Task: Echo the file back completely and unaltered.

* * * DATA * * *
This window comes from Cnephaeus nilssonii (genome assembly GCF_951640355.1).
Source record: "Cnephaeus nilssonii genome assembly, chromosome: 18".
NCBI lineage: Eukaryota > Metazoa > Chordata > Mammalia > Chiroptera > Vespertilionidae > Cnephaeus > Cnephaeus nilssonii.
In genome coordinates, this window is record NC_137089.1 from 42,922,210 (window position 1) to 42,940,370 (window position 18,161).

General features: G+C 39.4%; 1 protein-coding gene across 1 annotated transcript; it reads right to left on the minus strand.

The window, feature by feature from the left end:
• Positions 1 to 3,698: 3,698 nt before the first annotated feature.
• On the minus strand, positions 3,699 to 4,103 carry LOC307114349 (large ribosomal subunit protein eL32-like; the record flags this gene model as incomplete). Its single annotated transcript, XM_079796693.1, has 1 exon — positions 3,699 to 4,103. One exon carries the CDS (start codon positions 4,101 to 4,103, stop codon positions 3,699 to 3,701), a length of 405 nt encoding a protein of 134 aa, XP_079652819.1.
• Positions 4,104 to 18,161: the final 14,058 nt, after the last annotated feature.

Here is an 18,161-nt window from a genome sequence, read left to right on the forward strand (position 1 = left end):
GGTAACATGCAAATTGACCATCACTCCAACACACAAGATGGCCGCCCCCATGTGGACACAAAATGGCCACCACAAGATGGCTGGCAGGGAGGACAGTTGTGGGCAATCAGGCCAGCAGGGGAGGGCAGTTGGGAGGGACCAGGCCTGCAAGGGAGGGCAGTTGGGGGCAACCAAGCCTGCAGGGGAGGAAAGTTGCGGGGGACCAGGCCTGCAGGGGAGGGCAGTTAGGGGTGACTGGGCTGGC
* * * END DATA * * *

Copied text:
This window comes from Cnephaeus nilssonii (genome assembly GCF_951640355.1).
Source record: "Cnephaeus nilssonii genome assembly, chromosome: 18".
NCBI lineage: Eukaryota > Metazoa > Chordata > Mammalia > Chiroptera > Vespertilionidae > Cnephaeus > Cnephaeus nilssonii.
In genome coordinates, this window is record NC_137089.1 from 42,922,210 (window position 1) to 42,940,370 (window position 18,161).

General features: G+C 39.4%; 1 protein-coding gene across 1 annotated transcript; it reads right to left on the minus strand.

The window, feature by feature from the left end:
• Positions 1 to 3,698: 3,698 nt before the first annotated feature.
• On the minus strand, positions 3,699 to 4,103 carry LOC307114349 (large ribosomal subunit protein eL32-like; the record flags this gene model as incomplete). Its single annotated transcript, XM_079796693.1, has 1 exon — positions 3,699 to 4,103. One exon carries the CDS (start codon positions 4,101 to 4,103, stop codon positions 3,699 to 3,701), a length of 405 nt encoding a protein of 134 aa, XP_079652819.1.
• Positions 4,104 to 18,161: the final 14,058 nt, after the last annotated feature.

Here is an 18,161-nt window from a genome sequence, read left to right on the forward strand (position 1 = left end):
GGTAACATGCAAATTGACCATCACTCCAACACACAAGATGGCCGCCCCCATGTGGACACAAAATGGCCACCACAAGATGGCTGGCAGGGAGGACAGTTGTGGGCAATCAGGCCAGCAGGGGAGGGCAGTTGGGAGGGACCAGGCCTGCAAGGGAGGGCAGTTGGGGGCAACCAAGCCTGCAGGGGAGGAAAGTTGCGGGGGACCAGGCCTGCAGGGGAGGGCAGTTAGGGGTGACTGGGCTGGC